Q. How does InterMapper Flows determine when a host is acting as a "client" and when it is acting as a "server" in transmitting data?

A. "Client" means the number of bytes transmitted when this system was acting as a client (for example, sending a request to another server). "Server" means the number of bytes transmitted when this address was acting as a server (for instance, when responding to a request from a client).

This means that the "Client" and "Server" columns together equal the number of bytes sent by a host. It can help you quickly spot which systems are making lots of requests (acting mostly as clients), and which systems are receiving a lot of them (acting mostly as servers).

InterMapper Flows uses a heuristic - the port number values for sender/receiver - to determine whether data is sent as a client or as a server. In general, server port numbers are lower than client port numbers. For example, the web server is at port 80, and the client end of the connection generally uses a port greater than 10,000. Therefore, a device that's sending lots of data from port 80 would most likely be sending it to high numbered ports (> 10,000). InterMapper Flows would consequently judge that device to be a server.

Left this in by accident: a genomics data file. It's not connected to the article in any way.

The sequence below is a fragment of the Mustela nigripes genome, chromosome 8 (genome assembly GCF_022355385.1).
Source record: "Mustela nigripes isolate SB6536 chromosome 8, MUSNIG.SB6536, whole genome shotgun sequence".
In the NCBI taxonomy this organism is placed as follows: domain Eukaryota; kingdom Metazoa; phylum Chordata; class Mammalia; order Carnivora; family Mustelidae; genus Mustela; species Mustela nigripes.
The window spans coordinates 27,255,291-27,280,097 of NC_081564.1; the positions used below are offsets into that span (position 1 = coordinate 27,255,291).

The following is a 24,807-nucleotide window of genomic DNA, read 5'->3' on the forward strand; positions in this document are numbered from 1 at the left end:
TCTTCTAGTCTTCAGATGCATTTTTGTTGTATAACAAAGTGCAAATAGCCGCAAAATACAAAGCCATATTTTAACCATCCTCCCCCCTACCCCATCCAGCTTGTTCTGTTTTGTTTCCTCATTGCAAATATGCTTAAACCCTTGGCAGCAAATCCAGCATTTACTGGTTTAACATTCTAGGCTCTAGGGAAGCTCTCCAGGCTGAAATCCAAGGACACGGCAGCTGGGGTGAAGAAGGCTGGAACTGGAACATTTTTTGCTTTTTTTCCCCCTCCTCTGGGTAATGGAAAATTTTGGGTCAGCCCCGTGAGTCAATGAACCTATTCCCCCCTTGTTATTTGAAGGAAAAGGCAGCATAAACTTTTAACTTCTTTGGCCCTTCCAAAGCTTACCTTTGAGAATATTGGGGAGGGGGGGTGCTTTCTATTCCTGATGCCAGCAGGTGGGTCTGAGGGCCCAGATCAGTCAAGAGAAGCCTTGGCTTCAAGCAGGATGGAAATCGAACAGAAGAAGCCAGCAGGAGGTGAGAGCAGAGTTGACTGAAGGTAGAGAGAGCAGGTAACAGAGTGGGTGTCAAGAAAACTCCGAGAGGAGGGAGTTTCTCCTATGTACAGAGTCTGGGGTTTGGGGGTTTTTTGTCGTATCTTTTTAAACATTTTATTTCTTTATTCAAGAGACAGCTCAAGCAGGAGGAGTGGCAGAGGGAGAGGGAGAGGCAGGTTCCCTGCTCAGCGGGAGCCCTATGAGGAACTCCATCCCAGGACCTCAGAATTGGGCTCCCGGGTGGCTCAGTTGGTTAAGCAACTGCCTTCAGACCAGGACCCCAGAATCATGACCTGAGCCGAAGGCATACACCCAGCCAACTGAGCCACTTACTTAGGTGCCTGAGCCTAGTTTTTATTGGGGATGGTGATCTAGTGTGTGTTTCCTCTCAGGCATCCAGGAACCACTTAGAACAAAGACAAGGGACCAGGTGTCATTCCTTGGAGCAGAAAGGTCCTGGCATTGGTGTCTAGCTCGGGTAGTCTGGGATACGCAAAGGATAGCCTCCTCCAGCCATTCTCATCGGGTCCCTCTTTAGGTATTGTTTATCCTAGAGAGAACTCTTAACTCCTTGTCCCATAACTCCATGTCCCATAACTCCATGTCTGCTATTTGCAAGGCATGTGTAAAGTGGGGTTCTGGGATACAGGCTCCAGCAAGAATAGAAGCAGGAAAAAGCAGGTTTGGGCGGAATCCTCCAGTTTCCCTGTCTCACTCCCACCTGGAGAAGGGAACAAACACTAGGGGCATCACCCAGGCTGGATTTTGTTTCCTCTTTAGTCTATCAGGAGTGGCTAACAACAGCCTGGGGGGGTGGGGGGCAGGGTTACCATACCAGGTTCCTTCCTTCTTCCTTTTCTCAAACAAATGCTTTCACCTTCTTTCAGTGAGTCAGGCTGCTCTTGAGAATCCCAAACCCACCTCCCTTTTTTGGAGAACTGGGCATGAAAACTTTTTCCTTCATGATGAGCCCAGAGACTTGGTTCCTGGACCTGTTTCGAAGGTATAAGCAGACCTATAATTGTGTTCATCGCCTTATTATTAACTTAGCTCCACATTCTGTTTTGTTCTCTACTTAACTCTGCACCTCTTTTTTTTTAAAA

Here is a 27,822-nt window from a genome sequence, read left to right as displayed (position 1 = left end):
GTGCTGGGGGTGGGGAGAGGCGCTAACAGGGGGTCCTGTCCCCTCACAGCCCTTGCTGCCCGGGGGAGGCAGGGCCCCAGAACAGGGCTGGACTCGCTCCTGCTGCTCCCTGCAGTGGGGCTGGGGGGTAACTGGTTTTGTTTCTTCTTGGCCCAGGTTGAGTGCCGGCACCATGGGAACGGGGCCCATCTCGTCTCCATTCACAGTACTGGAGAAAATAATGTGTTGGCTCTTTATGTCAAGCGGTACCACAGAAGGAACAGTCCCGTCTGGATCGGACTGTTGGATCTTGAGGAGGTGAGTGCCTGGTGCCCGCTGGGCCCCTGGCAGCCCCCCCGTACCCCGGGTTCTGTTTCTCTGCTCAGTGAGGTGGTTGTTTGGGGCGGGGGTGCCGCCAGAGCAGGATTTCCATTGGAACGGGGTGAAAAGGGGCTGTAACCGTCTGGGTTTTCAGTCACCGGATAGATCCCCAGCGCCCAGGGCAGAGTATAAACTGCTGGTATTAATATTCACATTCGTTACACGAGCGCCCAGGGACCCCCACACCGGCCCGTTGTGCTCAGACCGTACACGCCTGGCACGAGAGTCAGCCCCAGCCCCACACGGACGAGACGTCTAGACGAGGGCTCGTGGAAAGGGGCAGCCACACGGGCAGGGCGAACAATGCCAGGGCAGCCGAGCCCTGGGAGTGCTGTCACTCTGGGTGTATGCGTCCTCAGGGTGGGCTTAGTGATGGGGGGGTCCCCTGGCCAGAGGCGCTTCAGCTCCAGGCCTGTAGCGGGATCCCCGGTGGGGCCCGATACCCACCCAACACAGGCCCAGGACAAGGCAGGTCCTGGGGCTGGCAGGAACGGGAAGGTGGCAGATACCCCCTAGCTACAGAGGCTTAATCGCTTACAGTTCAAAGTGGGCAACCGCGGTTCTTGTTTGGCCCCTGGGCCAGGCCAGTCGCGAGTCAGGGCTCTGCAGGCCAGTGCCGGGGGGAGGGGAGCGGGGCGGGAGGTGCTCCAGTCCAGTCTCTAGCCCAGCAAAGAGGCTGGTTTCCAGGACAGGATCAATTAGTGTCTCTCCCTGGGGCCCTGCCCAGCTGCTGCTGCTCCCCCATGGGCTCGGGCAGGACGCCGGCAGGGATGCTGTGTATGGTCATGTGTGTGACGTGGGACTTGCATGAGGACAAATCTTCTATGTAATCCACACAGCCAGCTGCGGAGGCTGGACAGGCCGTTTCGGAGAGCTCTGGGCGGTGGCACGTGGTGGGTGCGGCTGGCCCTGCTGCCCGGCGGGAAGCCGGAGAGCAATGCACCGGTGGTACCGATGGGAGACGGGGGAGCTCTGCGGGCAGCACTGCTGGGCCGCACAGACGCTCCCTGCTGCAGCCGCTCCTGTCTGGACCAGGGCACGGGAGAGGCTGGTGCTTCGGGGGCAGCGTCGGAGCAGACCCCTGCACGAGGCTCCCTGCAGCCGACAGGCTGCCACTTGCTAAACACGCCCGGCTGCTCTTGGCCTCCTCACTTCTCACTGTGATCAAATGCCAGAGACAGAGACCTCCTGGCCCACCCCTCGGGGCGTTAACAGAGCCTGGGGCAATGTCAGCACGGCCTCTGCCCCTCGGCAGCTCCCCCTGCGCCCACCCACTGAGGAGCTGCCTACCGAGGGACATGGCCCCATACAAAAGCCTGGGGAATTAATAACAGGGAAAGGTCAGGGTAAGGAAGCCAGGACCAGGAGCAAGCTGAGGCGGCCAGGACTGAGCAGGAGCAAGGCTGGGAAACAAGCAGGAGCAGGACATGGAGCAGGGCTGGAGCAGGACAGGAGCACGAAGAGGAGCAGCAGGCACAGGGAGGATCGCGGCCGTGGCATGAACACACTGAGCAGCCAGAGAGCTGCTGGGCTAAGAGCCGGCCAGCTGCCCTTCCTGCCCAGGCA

Additionally, for higher numbered ports, such as 8184, or even ports such as 1434, InterMapper Flows has a hard-coded list of known service ports, which will be seen as a "server" when the client port is actually lower, but not in the list of commonly recognized port numbers.

Finally, InterMapper Flows also pays attention to who sent the first packet, if that information is available.